Dating, Eleven Times Two

The grass is greenest where you water it

Are you single right now? If so, when was the last time you were out somewhere, a bar, the gym, the supermarket, on the train – anywhere, where you saw someone that you thought was so attractive that your face went warm? Can you remember? If you can – what did you do about it? Did you bite the bullet and say hello, or even smile at them? Or did you let them pass you by and watch them walk out of your life forever, kicking yourself as they went? I’m hedging my bets on the latter for the most part, right?

I’ve been ‘officially’ single for a year next week, and give or take 8 months of ‘trying again’ (I use the term loosely as the only thing that was trying was the situation) I’ve actually met up with and dated 5 people since. Some lasted a few weeks, some didn’t get past the first date, and as you all know by now – one lasted 43 minutes. This is not taking into account the COUNTLESS matches, WhatsApp messages, ‘subtle’ liking of everything posted on social media, slides into DM’s and snatched kisses and swapped phone numbers on nights out. Where has it gotten me? Well – a lot further than you might think.

This week I made a decision – to come off all dating apps and use my precious time more productively. I’ve come off them before of course, and always for the same reason – in my opinion, they don’t work. For some, they might, but for me, a traditionalist and eternal optimist at heart, they are most certainly not the way forward for me.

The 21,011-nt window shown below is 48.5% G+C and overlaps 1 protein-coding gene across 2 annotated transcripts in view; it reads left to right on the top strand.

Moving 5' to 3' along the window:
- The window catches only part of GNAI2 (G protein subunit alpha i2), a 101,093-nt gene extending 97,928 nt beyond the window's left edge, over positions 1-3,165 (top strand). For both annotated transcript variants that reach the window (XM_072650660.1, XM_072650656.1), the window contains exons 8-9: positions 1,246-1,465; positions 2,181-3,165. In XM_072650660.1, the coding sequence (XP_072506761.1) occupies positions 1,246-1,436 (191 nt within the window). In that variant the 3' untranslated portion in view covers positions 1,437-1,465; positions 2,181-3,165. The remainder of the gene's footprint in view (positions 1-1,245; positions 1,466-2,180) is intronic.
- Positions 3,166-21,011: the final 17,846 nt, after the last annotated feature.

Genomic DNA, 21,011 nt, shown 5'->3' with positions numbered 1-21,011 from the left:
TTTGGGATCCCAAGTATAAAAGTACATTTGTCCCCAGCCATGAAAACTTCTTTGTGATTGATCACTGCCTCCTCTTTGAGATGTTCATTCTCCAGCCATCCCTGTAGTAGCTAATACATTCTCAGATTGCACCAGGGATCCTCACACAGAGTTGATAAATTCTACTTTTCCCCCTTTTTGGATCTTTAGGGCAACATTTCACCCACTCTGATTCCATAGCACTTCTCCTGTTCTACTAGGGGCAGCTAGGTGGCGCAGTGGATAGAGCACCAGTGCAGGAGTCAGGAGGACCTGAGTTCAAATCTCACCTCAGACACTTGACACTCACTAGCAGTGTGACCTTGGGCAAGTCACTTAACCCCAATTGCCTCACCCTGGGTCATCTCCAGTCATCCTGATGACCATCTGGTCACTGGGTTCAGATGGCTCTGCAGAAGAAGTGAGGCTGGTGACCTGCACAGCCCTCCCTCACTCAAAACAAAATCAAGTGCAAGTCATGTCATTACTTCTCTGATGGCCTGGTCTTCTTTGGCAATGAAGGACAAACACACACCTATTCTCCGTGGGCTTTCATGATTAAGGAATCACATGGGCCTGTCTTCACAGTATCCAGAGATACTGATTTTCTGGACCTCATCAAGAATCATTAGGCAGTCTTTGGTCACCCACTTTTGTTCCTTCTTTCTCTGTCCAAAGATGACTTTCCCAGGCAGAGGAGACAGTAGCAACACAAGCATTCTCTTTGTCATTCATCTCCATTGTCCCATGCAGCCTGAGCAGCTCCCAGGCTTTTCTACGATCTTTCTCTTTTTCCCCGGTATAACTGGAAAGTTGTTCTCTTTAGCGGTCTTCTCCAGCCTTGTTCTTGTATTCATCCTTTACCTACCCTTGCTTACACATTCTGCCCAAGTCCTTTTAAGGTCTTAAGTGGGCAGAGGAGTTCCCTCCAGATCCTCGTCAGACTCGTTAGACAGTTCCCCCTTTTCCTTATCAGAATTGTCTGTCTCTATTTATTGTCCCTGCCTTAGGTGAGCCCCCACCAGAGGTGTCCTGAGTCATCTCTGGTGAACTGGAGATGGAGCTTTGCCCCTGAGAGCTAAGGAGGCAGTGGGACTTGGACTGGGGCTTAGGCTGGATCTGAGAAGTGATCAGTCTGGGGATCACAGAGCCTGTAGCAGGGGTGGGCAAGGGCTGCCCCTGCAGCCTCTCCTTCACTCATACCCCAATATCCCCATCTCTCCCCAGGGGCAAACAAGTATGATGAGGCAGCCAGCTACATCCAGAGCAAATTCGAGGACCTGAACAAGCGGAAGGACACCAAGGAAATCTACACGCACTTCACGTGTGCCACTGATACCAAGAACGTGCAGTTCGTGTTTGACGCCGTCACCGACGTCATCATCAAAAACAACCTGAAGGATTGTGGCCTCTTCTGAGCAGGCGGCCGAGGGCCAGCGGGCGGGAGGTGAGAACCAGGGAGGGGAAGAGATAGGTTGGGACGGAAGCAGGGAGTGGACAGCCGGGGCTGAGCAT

It’s fucking depressing. This is not how I want to meet the love of my life. When you are on a dating site or app you are literally one of perhaps 50 to 100 right swipes, and THOUSANDS of left – instantly writing you off as a ‘no’. This works both ways of course, and when you do match there’s that little spark of excitement… then mostly nothing. BECAUSE NO-ONE FUCKING SPEAKS! No-one wants to ‘submit’ and make the first move. There’s way too much pride involved. Will I look desperate? Will they reply? How long should I wait? Should I ask for their phone number? What if they don’t look like their profile picture? What if they’re a mong? What if they’re a serial killer?

NOPE. Sorry, that shit is not for me. If I like someone – they know it. I’m the person that smiles, I’m the person that will position myself next to you at the bar and strike up a conversation. I am the person that will text first. I am the person that takes that chance – because what exactly have I got to lose by doing so? You get out of life exactly what you put in. So if you think that you’re so fucking special that people should be falling at your feet with little to no effort on your part, then kindly step aside. I have no time for you.

Unfortunately – this attitude seems to be something of an epidemic in 2017. Effort is non-existent, ‘Ghosting’ is such a strong phenomenon that it actually has a name and the art of conversation is reduced to WhatsApp messages that can easily be misconstrued and can cause you to stare at your phone wondering why they haven’t replied for 20 mins, when they were texting back faster than you can left-swipe a man in a hat for most of the day.